The ideal strawberry has a deep-red color with a strong, floral aroma. It’s about one-inch around and firm to the touch and bite. Its juices are sugary and sweet. And in North Carolina, it only lasts four to six weeks.

But members of the North Carolina Strawberry Project want to stretch strawberry season throughout the year. The project is a partnership between scientists at North Carolina State University, chefs at Johnson & Wales University, and local farmers to breed a better berry with a longer growing season.

More than 600 students and faculty members at Johnson & Wales University began by isolating the traits of an ideal strawberry from a chef’s perspective. Students tasted the berries and came up with creative recipes to highlight the perfect size, flavor, and texture of a strawberry for food preparation. Researchers in N.C. State’s strawberry-breeding program used the data to choose the parent plants for the ideal North Carolina strawberry. And in the next five to 10 years, researchers hope to produce a strawberry with enhanced flavor, texture, color, and size that will last all year.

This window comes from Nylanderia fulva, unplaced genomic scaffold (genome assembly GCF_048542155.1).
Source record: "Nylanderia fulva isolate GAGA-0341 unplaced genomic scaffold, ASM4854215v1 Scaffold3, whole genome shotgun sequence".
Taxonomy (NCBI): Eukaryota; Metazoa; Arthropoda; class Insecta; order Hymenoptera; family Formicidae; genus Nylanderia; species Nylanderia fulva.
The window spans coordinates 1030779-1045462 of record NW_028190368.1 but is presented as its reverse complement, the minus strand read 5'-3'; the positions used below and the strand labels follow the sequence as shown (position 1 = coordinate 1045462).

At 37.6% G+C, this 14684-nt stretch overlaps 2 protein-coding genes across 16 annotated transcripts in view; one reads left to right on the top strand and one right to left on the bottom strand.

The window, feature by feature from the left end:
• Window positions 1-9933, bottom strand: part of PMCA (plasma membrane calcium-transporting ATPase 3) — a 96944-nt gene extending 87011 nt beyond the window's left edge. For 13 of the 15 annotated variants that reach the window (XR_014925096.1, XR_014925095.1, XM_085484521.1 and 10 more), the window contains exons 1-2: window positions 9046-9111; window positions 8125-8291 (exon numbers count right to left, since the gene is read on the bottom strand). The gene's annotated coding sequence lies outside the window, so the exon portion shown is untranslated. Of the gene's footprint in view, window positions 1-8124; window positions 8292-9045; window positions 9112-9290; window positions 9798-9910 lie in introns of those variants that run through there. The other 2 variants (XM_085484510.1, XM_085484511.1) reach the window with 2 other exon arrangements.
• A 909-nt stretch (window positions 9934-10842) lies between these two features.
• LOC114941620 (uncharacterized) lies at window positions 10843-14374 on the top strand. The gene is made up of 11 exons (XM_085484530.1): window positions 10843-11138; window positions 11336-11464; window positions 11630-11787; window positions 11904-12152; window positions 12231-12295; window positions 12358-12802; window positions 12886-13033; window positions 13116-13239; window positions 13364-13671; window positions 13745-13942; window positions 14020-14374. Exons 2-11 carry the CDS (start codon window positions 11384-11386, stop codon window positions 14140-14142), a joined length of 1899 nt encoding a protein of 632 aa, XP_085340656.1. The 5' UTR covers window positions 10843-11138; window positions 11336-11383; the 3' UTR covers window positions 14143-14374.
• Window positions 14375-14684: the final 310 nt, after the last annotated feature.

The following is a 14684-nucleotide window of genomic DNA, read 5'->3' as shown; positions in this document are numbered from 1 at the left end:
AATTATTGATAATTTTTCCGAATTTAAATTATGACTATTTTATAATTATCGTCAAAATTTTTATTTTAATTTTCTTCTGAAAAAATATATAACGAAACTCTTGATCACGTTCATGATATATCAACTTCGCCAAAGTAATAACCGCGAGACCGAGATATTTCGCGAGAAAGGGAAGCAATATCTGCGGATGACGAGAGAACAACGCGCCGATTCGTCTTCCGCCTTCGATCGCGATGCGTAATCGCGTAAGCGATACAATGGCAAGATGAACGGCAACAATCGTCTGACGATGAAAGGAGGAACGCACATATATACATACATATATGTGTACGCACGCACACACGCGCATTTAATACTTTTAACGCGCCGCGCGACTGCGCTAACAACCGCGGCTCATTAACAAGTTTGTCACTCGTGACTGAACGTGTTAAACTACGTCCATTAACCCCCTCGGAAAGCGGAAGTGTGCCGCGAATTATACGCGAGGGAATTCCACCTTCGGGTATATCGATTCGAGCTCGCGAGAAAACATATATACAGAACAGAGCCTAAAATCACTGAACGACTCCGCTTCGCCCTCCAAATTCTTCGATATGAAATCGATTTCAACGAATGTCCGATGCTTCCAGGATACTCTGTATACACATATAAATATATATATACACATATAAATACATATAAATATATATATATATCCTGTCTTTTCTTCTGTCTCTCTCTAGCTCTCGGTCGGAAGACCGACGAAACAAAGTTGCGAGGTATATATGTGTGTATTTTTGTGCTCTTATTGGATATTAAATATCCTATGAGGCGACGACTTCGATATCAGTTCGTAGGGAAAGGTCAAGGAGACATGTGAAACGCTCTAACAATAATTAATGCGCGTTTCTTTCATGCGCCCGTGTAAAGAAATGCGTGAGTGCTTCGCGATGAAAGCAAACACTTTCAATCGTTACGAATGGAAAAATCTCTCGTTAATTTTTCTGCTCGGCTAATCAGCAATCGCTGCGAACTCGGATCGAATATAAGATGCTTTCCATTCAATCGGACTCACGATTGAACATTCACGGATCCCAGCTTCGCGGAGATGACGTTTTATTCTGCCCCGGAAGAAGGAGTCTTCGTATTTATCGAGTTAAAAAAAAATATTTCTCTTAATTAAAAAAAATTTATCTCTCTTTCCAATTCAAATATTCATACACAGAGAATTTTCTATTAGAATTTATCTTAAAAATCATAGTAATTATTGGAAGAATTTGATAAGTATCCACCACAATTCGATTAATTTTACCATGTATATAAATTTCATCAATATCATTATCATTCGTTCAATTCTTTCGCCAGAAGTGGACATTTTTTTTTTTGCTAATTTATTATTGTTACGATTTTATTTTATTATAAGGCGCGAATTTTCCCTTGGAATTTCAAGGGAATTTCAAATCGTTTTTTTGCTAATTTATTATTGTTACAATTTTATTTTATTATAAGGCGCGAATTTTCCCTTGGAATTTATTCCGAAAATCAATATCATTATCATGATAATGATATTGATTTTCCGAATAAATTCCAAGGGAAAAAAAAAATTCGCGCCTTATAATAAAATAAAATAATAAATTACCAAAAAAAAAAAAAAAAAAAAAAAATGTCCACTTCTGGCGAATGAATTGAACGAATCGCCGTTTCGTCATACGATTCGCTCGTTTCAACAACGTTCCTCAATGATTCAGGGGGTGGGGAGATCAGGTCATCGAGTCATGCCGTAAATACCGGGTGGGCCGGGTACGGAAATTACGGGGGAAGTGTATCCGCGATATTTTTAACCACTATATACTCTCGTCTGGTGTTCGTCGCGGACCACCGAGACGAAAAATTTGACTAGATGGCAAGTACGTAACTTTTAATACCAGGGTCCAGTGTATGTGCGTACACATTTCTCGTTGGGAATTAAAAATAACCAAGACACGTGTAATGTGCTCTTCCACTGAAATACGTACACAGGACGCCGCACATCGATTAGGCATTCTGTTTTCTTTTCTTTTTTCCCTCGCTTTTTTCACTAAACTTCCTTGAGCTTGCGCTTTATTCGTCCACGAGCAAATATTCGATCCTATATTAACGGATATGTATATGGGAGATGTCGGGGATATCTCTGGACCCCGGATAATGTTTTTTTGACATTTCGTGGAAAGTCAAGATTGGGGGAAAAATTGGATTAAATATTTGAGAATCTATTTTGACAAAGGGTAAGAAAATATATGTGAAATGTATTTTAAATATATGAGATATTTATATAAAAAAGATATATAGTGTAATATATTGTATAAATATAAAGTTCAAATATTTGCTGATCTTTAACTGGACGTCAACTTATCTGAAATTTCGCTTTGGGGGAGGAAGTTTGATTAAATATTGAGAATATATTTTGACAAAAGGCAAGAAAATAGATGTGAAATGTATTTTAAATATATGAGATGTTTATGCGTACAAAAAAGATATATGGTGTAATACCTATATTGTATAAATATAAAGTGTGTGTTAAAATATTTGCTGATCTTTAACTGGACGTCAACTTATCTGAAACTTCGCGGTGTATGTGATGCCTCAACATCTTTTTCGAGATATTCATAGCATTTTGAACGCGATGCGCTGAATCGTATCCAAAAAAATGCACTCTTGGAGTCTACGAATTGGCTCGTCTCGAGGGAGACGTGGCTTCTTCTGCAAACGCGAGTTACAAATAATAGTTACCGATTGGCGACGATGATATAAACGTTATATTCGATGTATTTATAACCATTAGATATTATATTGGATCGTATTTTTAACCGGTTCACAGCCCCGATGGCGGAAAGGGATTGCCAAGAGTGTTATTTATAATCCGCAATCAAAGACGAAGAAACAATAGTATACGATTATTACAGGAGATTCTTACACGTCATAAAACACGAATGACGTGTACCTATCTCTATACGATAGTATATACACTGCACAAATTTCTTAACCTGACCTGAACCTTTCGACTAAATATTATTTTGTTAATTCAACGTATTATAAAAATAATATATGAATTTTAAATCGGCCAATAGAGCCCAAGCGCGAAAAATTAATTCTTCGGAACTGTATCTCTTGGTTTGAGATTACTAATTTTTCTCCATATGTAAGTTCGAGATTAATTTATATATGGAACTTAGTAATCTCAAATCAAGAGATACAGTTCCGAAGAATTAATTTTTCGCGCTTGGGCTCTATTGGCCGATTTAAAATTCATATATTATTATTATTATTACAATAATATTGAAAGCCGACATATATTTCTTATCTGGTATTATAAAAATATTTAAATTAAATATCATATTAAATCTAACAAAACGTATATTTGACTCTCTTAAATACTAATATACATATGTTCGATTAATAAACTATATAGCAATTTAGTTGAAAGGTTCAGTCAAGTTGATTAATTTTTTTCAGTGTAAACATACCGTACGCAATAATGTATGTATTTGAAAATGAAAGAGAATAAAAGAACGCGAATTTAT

Strawberry Tart

Chef Mark Allison, dean of culinary education at Johnson & Wales University, developed this recipe to showcase the flavor of North Carolina strawberries.

  • ½ cup heavy cream
  • 1 tablespoon sugar
  • ½ cup mascarpone or cream cheese
  • 1 tablespoon strawberry-flavored liqueur
  • pint strawberries, hulled and halved
  • 6 sweet pastry shells
  • ½ cup strawberry jelly
  • 2 teaspoons water

Using an electric mixer on high speed, beat heavy cream and sugar until stiff peaks form. In medium bowl, combine cheese and liqueur; beat until soft. Fold whipped cream into cheese mixture. Place a few strawberry halves on the bottom of each shell; fill with cream mixture. Top with strawberry halves or strawberries cut into a fan shape. In small saucepan, over medium-low heat, cook jelly with 2 teaspoons water until jelly melts. Brush jelly over strawberries. Garnish with remaining strawberries. Yield: 6 servings.

More information
Visit plantsforhumanhealth.ncsu.edu to learn more about the North Carolina Strawberry Project.

Ashton Astbury is an editorial intern at Our State magazine.

This story was published on

Since 1933, Our State has shared stories about North Carolina with readers both in state and around the world. We celebrate the people and places that make this state great. From the mountains to the coast, we feature North Carolina travel, history, food, and beautiful scenic photography.

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